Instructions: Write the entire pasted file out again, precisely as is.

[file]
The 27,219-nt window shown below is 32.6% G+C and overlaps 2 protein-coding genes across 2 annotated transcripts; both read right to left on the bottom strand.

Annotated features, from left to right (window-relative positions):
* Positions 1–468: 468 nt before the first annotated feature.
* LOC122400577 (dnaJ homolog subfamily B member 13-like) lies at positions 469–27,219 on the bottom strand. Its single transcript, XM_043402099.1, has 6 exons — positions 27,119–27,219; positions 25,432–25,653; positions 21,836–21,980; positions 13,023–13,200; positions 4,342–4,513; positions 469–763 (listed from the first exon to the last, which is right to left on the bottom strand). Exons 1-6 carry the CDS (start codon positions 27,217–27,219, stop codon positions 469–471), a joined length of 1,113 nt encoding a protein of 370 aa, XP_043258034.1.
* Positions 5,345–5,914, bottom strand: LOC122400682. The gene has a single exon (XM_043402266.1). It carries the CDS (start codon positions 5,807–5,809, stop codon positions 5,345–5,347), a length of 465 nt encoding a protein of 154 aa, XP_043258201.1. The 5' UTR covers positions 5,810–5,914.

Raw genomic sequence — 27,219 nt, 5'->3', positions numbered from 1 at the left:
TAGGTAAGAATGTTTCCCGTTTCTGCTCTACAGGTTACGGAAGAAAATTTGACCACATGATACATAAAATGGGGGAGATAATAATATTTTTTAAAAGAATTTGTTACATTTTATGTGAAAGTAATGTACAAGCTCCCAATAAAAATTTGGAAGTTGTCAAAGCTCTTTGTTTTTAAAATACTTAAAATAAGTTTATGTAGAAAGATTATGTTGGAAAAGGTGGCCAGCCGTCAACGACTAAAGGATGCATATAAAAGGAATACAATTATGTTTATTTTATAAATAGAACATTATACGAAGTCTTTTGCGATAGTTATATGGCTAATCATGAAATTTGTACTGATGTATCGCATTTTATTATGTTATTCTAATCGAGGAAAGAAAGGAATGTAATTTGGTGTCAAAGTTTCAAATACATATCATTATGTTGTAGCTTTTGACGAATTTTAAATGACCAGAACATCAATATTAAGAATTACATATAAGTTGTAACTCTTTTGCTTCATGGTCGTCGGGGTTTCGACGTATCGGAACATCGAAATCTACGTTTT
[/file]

The 27,219-nt window shown below is 32.6% G+C and overlaps 2 protein-coding genes across 2 annotated transcripts; both read right to left on the bottom strand.

Annotated features, from left to right (window-relative positions):
* Positions 1–468: 468 nt before the first annotated feature.
* LOC122400577 (dnaJ homolog subfamily B member 13-like) lies at positions 469–27,219 on the bottom strand. Its single transcript, XM_043402099.1, has 6 exons — positions 27,119–27,219; positions 25,432–25,653; positions 21,836–21,980; positions 13,023–13,200; positions 4,342–4,513; positions 469–763 (listed from the first exon to the last, which is right to left on the bottom strand). Exons 1-6 carry the CDS (start codon positions 27,217–27,219, stop codon positions 469–471), a joined length of 1,113 nt encoding a protein of 370 aa, XP_043258034.1.
* Positions 5,345–5,914, bottom strand: LOC122400682. The gene has a single exon (XM_043402266.1). It carries the CDS (start codon positions 5,807–5,809, stop codon positions 5,345–5,347), a length of 465 nt encoding a protein of 154 aa, XP_043258201.1. The 5' UTR covers positions 5,810–5,914.

Raw genomic sequence — 27,219 nt, 5'->3', positions numbered from 1 at the left:
TAGGTAAGAATGTTTCCCGTTTCTGCTCTACAGGTTACGGAAGAAAATTTGACCACATGATACATAAAATGGGGGAGATAATAATATTTTTTAAAAGAATTTGTTACATTTTATGTGAAAGTAATGTACAAGCTCCCAATAAAAATTTGGAAGTTGTCAAAGCTCTTTGTTTTTAAAATACTTAAAATAAGTTTATGTAGAAAGATTATGTTGGAAAAGGTGGCCAGCCGTCAACGACTAAAGGATGCATATAAAAGGAATACAATTATGTTTATTTTATAAATAGAACATTATACGAAGTCTTTTGCGATAGTTATATGGCTAATCATGAAATTTGTACTGATGTATCGCATTTTATTATGTTATTCTAATCGAGGAAAGAAAGGAATGTAATTTGGTGTCAAAGTTTCAAATACATATCATTATGTTGTAGCTTTTGACGAATTTTAAATGACCAGAACATCAATATTAAGAATTACATATAAGTTGTAACTCTTTTGCTTCATGGTCGTCGGGGTTTCGACGTATCGGAACATCGAAATCTACGTTTT